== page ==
Because of this, it was chosen to classify 4 main emotions, each of one based on a quadrant.
High Arousal, High Valence indicates a ‘happy’ state.
High Arousal, Low Valence suggests a ‘stressed’ or ‘angry’ emotion.
Low Arousal, High Valence is associated with being ‘calm’.
Low Arousal, Low Valence is indicative of feeling ‘sad’.
When an interview answer is being played on the sound system, the watercurtain state will move to the accompanying classified quartile. After the audio snippet, the water curtain will decrease the flow and move back to its ‘rest state’. This rest state consists of randomised droplets, drizzling slowly out of the nozzles.

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Imagine a place where the inside and outside world meet, like the doorstep of a house. In our art installation, flowing water is used to symbolise this kind of fluid boundary. According to the famous thinker Carl Jung, in dreams water is seen as a symbol of the edge between:

                 a. what we are aware of when we are awake, and;
                 b. the deeper thoughts and feelings that we are unaware of.

Now, think of people with the “locked-in syndrome”. These individuals are fully awake but can not move or communicate because their bodies are paralyzed. Their active minds are full of life. Comparable to a dream when you know you are dreaming, but cannot wake up. The artwork uses water as a metaphor. The water moves and changes, our way of representing brain waves inside these individuals that their still bodies cannot show. A wave oscillating between reality and a dream.

Visuals and audio.

We mimicked the experience of being in a Locked-in state by using visuals to enhance the feeling of disconnection. Showing the frustrating reality of observing the world around you vaguely but have no way to interact with it. In these visuals the silhouettes of people interacting will be visible asif you are looking from the hospital bed towards your surroundings. To make this experience more intimate, the video always portrays a small group of people. These people will interact with each other leaving the first person view in the dark. These videos will correspond to the audio being played consecutively by playing with the composition, amount and nature of the interaction of the silhouettes. The core emotions identified from the interview are happiness, calmness, sadness and stress. These emotions are centralised in the visuals.

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The projections are accompanied by an audio component; re-recorded snippets of our interview with Anne, a recovered Locked-in patient, echoing around the room. At first, the auditory clips seem to describe more general feelings of frustration and isolation. But as guests approach the cascading waterfall barrier, the meaning becomes clearer – these are the unheard voices of those robbed of speech and interaction. The audio reveals increasing specificity on the lost ability to act upon one’s thoughts and emotions, though the condition is never explicitly stated. The snippets flow from a sense of vague constraint into an intimate revealing of what it means to be within an unmoving body. To make the experience more accessible, the interview recording will be translated into english and recorded in a studio.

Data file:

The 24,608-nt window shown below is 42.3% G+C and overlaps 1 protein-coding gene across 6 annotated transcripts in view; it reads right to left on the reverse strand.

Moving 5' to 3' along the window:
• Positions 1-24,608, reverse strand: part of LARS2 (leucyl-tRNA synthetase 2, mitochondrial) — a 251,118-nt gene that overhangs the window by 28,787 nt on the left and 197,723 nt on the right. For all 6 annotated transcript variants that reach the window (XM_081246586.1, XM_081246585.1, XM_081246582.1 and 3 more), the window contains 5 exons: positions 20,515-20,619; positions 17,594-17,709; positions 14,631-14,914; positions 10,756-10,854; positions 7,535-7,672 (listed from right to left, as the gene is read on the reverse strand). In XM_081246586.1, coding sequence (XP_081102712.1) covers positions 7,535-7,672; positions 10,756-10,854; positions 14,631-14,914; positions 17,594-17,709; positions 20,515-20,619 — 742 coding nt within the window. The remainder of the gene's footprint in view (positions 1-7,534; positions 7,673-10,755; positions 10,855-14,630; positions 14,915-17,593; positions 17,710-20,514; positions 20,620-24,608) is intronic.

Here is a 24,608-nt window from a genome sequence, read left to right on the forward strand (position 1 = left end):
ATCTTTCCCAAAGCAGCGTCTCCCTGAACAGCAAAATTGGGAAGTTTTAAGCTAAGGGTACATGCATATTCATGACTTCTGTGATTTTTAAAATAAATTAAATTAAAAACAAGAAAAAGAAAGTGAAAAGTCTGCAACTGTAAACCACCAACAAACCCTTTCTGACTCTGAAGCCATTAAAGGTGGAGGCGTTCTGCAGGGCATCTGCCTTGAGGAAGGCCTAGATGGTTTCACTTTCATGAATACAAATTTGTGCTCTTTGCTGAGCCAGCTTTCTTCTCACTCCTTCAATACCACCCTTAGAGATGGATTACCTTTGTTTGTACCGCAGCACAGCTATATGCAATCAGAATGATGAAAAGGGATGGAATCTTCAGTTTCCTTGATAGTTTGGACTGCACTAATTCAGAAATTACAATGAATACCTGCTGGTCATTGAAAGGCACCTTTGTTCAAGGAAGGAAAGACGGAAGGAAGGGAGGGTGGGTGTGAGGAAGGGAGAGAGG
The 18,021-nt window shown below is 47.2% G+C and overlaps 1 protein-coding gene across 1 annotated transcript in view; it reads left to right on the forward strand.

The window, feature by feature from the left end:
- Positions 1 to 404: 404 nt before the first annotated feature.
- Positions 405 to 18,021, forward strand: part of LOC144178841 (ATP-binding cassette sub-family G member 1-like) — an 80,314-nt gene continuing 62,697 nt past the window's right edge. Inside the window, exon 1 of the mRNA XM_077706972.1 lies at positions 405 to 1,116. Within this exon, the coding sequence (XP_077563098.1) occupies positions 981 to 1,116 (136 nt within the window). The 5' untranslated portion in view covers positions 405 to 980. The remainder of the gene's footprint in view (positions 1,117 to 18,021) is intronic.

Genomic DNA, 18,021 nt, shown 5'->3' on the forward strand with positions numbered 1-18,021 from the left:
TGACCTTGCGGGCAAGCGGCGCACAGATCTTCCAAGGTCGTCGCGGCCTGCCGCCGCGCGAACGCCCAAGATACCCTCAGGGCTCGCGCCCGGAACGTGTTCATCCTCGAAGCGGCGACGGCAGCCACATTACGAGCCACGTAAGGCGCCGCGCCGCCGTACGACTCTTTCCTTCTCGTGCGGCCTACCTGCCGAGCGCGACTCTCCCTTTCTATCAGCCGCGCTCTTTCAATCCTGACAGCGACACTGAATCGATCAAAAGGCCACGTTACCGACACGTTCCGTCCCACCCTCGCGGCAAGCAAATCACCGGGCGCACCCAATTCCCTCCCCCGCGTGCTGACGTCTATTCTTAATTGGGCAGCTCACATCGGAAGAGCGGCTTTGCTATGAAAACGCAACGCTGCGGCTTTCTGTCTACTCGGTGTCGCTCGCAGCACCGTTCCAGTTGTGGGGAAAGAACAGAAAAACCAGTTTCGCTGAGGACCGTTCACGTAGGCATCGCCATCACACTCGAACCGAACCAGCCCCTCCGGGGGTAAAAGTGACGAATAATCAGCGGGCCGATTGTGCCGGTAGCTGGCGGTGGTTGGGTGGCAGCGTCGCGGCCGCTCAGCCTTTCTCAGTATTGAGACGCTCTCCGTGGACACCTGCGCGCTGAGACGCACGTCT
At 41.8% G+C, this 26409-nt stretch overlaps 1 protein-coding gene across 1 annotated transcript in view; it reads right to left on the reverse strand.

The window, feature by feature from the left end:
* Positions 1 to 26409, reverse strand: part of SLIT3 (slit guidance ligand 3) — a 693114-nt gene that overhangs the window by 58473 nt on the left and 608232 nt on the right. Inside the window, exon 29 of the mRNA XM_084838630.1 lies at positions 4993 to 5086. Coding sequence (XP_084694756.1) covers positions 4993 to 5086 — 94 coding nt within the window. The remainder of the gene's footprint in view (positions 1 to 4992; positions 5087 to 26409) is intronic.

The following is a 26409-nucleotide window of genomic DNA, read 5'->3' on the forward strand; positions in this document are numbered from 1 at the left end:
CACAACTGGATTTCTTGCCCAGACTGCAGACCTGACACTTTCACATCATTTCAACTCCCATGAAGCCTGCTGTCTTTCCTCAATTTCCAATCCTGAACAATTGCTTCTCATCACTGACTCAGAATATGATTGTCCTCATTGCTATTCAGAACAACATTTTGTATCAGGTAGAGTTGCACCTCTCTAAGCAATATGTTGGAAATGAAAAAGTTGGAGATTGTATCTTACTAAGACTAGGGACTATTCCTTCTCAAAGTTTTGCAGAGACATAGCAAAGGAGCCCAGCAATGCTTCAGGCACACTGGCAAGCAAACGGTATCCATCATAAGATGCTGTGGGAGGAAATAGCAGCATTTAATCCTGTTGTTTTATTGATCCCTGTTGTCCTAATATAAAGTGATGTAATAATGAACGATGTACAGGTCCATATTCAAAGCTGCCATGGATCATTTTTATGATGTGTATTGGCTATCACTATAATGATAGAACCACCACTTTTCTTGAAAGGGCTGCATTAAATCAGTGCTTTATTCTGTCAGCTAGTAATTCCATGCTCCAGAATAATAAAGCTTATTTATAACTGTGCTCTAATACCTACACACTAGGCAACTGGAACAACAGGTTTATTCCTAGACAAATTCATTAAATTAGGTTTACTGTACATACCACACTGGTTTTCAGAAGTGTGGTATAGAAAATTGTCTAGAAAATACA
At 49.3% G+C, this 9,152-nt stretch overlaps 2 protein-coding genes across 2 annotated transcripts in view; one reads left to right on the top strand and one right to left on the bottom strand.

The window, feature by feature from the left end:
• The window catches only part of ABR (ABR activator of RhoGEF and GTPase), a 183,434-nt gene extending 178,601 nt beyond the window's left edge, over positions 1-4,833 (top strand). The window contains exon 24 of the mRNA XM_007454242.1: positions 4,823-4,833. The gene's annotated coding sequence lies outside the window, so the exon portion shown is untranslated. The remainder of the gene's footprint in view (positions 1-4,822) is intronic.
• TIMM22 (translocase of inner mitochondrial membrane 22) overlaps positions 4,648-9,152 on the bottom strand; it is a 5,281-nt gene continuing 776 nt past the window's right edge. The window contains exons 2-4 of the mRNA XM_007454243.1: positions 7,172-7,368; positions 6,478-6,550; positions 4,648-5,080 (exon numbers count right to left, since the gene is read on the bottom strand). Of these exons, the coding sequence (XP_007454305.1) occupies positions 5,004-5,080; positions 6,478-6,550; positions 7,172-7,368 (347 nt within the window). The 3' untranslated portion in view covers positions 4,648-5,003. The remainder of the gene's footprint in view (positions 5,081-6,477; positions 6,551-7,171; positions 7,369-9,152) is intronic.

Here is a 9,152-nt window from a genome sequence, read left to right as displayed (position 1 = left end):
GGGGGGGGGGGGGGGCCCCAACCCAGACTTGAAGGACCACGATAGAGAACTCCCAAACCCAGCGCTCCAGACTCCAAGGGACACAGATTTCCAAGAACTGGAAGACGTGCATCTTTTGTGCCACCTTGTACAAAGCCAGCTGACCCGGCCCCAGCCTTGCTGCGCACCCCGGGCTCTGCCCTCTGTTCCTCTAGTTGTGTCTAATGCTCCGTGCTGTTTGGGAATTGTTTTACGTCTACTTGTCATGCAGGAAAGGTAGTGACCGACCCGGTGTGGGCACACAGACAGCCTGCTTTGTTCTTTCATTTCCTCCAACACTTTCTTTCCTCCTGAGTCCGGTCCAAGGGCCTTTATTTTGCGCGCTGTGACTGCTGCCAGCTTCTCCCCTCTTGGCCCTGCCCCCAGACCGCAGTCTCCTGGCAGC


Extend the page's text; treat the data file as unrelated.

Interview (1).png

Recovered locked-in patient

“After four hours, I was allowed to go to the room where my parents, sister, brother-in-law, and boyfriend were. But it was there that things went wrong. In the room, in the presence of everyone, I suffered a stroke. I was swiftly taken to get a CT scan, surrounded by stressful activity. Confusion and panic took over; I had no idea what was happening to me. They rushed me to the emergency room, where I tried to sit but realised my body wouldn’t respond to my commands. Then, I was given morphine and an intubation tube. From that moment, everything faded to black…” - Anne Cox (translated)

"'A few weeks ago I was approached by a Dream Team from the TU Delft, they were looking for someone who had experienced Locked in Syndrome. They wanted to measure my emotions with an EEG.

The entire dream team came to Someren. At home I was interviewed while wearing a cap that measured my brainwaves.

Today was the exhibition! They had created a waterfall with real water, the way this water fell was the speed of my brainwaves. Behind this waterfall, shadows could be seen and you could hear my answers I gave in the interview. The rest of the room was completely dark and filled with smoke. When you walked into the room you got a 'peek into my Locked-In syndrome.'"

"When you see water in your dreams, this is a transition from the conscious to the subconscious." - Anne